At 1 p.m. tomorrow afternoon, Plattsburgh State will play with color when the Indian Culture and Entertainment Club hosts its third annual Holi Festival of Colors on Memorial Field.
Holi, or the Festival of Colors, is a traditional Indian festival celebrated across India, signifying the end of winter and the beginning of spring. For many, it’s a time to play, laugh, sing, dance, forget, forgive and heal.
I.C.E. vice president and junior biology and medical technology major Devangi Patodiya likes to participate in the festival for its feeling of unity.
“It brings all the people together,” Patodiya said. “Even if I don’t like someone, I’ll still go and wish them Happy Holi.”
Vasu Govani, PSUC junior environmental science major and I.C.E. public relations manager, said Holi is celebrated differently in other regions of India, but most practices aren’t shy with the use of color.
“People who are passing by Memorial that day see colors splashing in the air and they’re like ‘This is interesting,’” Govani said.
I.C.E. president and sophomore geology major Shafik Vadsariya participated in the last year’s Holi before he became a member of the club’s e-board.
“I loved it,” Vadsariya said, explaining the fun he had playing with colors. “It was the reason I wanted to continue that tradition as president.”
Traditionally, Holi is celebrated during March. Because North Country weather limits springtime activities during that month, I.C.E. decided to host the event in April.
In past years, the club collaborated with the South Asian Student Association to host the festival; however, SASA was disbanded as of last semester. Since their departure, I.C.E. decided to take over and continue the Holi traditions.
Now, Vadsariya said Holi is one of three big events that I.C.E. hosts during the spring semester, the other two being International Women’s Day and the Bollywood Fashion Show.
“We didn’t want to let such a beautiful event go,” Vadsariya said, explaining how he feels the festival is the most exciting event out of the three. “People were really enthusiastic about this one.”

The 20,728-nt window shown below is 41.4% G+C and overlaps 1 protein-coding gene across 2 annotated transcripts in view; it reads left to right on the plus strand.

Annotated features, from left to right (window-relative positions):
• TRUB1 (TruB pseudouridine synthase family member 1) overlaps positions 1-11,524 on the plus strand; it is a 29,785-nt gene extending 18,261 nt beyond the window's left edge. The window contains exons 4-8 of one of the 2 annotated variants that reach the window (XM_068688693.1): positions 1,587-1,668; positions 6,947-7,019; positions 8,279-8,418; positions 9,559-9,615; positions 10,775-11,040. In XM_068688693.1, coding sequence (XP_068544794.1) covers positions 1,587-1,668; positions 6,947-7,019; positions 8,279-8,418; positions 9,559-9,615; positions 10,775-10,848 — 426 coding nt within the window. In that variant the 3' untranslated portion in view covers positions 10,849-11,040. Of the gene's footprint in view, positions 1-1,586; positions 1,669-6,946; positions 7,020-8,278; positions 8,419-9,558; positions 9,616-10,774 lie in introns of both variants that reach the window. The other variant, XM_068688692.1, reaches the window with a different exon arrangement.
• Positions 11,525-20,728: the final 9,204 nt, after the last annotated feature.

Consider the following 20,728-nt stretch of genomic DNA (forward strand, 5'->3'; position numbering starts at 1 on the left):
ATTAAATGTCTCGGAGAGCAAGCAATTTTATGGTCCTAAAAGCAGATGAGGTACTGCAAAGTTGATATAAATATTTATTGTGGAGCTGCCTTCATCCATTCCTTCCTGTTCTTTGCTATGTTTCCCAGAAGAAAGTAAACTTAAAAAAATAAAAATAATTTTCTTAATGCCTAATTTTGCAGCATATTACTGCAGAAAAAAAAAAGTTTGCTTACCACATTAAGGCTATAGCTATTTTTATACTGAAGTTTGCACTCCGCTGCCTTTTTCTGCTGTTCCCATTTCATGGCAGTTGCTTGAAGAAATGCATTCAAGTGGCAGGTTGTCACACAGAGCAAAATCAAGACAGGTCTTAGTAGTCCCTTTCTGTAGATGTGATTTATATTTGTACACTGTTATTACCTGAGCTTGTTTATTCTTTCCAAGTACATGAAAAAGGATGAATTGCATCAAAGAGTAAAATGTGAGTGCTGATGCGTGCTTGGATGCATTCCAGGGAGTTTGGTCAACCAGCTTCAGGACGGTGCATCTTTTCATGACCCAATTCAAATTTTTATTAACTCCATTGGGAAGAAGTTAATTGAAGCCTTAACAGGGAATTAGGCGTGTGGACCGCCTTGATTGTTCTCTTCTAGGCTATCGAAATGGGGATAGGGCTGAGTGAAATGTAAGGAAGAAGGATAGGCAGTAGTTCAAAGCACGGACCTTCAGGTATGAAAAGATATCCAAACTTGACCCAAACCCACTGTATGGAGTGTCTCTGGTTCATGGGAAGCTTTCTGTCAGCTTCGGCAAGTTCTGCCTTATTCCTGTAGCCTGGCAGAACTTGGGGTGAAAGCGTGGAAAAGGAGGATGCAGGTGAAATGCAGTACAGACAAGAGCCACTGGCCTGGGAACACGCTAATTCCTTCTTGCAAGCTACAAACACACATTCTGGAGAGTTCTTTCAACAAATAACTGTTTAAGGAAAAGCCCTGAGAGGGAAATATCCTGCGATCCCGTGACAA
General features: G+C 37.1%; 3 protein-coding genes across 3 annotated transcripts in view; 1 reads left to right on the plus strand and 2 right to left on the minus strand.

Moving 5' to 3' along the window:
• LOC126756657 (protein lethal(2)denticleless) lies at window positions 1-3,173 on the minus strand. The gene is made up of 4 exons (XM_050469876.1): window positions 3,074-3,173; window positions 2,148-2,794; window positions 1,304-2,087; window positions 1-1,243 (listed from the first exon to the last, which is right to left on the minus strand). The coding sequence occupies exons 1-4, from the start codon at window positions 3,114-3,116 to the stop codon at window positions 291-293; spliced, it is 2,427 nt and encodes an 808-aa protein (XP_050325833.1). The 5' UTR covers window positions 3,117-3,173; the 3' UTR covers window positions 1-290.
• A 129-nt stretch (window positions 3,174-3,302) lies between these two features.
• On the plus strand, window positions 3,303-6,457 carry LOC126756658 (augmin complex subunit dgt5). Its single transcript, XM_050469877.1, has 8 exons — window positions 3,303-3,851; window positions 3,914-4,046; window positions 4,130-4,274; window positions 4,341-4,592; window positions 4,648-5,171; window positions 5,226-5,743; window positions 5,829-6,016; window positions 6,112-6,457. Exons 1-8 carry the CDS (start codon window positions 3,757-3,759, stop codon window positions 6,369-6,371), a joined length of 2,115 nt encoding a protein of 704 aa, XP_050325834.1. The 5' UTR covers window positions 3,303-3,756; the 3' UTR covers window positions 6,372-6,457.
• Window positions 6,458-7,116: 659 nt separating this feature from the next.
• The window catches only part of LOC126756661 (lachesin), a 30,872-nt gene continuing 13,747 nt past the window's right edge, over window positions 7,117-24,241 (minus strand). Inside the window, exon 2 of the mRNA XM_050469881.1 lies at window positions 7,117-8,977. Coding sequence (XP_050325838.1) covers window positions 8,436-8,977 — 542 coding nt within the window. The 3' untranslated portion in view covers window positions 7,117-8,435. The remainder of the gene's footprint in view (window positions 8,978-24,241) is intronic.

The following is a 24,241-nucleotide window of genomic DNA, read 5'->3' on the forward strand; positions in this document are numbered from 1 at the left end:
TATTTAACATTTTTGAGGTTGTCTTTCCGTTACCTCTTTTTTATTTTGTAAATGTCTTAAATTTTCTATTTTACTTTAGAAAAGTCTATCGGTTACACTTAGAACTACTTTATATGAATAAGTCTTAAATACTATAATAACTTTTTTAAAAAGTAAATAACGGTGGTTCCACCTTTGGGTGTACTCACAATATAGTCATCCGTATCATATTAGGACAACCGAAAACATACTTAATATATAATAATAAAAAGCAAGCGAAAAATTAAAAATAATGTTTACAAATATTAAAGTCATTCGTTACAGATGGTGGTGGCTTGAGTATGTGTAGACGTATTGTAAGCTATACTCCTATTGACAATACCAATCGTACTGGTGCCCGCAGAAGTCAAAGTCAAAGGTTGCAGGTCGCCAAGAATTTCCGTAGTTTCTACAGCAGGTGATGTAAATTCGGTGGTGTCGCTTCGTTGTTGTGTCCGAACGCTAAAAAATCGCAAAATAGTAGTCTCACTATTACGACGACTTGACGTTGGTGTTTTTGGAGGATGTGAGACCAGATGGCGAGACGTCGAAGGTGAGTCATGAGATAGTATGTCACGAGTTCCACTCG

Last year, the club purchased enough supplies for about 80 to 90 people, but Vadsariya said at least 120 people showed up, and organizers quickly ran out of colors.
“It wasn’t just people from India,” Vadsariya said. “People from other international communities also joined in.”
For tomorrow’s festivities, I.C.E. has ordered roughly 140 pounds of color powder. Music and snacks will also be provided, and the event is free and open to the public.
In India, Holi lasts one night and one day. People gather around a bonfire called the Holika Dahan the night before Holi and perform religious rituals, praying the gods destroy their internal evils. The next morning, the festival of colors begins, where the people drench themselves in rainbows.
Although I.C.E. will not start a bonfire, they still plan to celebrate with plenty of color for anyone at PSUC to enjoy.
Patodiya said she enjoys the festival because it’s a chance to see her friends and simply celebrate culture despite busy student schedules.
“It’s when I can see everyone on campus,” she said. “It’s such a joyful day.”
Govani said the festival creates unity across all cultural backgrounds.
“We feel bonded when we’re together,” Govani said. “Holi just unites all the [diversity] on campus.”
Despite being a small club, Vadsariya hopes that hosting fun events like Holi will not only advertise I.C.E. but also lift international boundaries.
“It feels beautiful that we’re hosting something that’s part of such a grand scale event,” he said. “It feels like we’re a part of something bigger than our own culture.”
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